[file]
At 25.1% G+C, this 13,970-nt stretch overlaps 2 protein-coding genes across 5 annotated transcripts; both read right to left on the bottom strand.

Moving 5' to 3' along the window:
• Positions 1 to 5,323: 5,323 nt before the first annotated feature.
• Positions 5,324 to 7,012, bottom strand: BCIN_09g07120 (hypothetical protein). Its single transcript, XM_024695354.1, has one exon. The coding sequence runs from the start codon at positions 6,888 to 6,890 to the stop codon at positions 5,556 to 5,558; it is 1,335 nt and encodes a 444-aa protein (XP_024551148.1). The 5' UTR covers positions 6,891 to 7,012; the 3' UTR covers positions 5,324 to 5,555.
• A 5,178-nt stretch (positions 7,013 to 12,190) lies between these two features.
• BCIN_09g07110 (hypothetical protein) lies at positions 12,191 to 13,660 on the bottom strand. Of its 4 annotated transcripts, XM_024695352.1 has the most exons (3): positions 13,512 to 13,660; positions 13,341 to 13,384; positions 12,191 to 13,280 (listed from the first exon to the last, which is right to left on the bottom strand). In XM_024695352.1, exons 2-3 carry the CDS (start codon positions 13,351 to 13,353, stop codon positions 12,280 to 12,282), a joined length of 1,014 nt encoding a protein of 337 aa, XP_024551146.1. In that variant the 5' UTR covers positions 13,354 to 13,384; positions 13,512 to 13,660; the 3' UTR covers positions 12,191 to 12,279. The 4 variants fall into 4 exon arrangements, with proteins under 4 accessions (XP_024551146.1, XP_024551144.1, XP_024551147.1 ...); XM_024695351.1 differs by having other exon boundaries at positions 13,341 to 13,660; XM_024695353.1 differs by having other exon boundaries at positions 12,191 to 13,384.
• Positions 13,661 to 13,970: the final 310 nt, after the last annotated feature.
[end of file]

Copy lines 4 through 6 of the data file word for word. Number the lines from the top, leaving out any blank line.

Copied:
• Positions 5,324 to 7,012, bottom strand: BCIN_09g07120 (hypothetical protein). Its single transcript, XM_024695354.1, has one exon. The coding sequence runs from the start codon at positions 6,888 to 6,890 to the stop codon at positions 5,556 to 5,558; it is 1,335 nt and encodes a 444-aa protein (XP_024551148.1). The 5' UTR covers positions 6,891 to 7,012; the 3' UTR covers positions 5,324 to 5,555.
• A 5,178-nt stretch (positions 7,013 to 12,190) lies between these two features.
• BCIN_09g07110 (hypothetical protein) lies at positions 12,191 to 13,660 on the bottom strand. Of its 4 annotated transcripts, XM_024695352.1 has the most exons (3): positions 13,512 to 13,660; positions 13,341 to 13,384; positions 12,191 to 13,280 (listed from the first exon to the last, which is right to left on the bottom strand). In XM_024695352.1, exons 2-3 carry the CDS (start codon positions 13,351 to 13,353, stop codon positions 12,280 to 12,282), a joined length of 1,014 nt encoding a protein of 337 aa, XP_024551146.1. In that variant the 5' UTR covers positions 13,354 to 13,384; positions 13,512 to 13,660; the 3' UTR covers positions 12,191 to 12,279. The 4 variants fall into 4 exon arrangements, with proteins under 4 accessions (XP_024551146.1, XP_024551144.1, XP_024551147.1 ...); XM_024695351.1 differs by having other exon boundaries at positions 13,341 to 13,660; XM_024695353.1 differs by having other exon boundaries at positions 12,191 to 13,384.